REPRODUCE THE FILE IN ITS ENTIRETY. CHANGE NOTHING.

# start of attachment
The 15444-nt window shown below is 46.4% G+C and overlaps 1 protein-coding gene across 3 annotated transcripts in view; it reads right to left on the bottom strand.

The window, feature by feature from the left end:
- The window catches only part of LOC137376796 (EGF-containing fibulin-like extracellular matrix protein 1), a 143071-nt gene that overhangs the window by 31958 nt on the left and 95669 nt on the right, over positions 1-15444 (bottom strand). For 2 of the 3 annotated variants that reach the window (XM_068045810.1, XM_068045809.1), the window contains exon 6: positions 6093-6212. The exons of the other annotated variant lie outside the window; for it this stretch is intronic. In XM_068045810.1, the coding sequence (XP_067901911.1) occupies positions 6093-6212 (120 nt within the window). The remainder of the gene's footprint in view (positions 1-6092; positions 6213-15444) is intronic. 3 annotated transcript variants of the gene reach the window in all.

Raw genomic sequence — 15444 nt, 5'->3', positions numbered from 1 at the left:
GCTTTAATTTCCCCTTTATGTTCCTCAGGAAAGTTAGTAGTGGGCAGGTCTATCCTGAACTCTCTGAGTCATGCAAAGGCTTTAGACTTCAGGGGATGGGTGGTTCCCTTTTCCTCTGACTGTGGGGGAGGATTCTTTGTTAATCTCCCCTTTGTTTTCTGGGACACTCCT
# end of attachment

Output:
The 15444-nt window shown below is 46.4% G+C and overlaps 1 protein-coding gene across 3 annotated transcripts in view; it reads right to left on the bottom strand.

The window, feature by feature from the left end:
- The window catches only part of LOC137376796 (EGF-containing fibulin-like extracellular matrix protein 1), a 143071-nt gene that overhangs the window by 31958 nt on the left and 95669 nt on the right, over positions 1-15444 (bottom strand). For 2 of the 3 annotated variants that reach the window (XM_068045810.1, XM_068045809.1), the window contains exon 6: positions 6093-6212. The exons of the other annotated variant lie outside the window; for it this stretch is intronic. In XM_068045810.1, the coding sequence (XP_067901911.1) occupies positions 6093-6212 (120 nt within the window). The remainder of the gene's footprint in view (positions 1-6092; positions 6213-15444) is intronic. 3 annotated transcript variants of the gene reach the window in all.

Raw genomic sequence — 15444 nt, 5'->3', positions numbered from 1 at the left:
GCTTTAATTTCCCCTTTATGTTCCTCAGGAAAGTTAGTAGTGGGCAGGTCTATCCTGAACTCTCTGAGTCATGCAAAGGCTTTAGACTTCAGGGGATGGGTGGTTCCCTTTTCCTCTGACTGTGGGGGAGGATTCTTTGTTAATCTCCCCTTTGTTTTCTGGGACACTCCT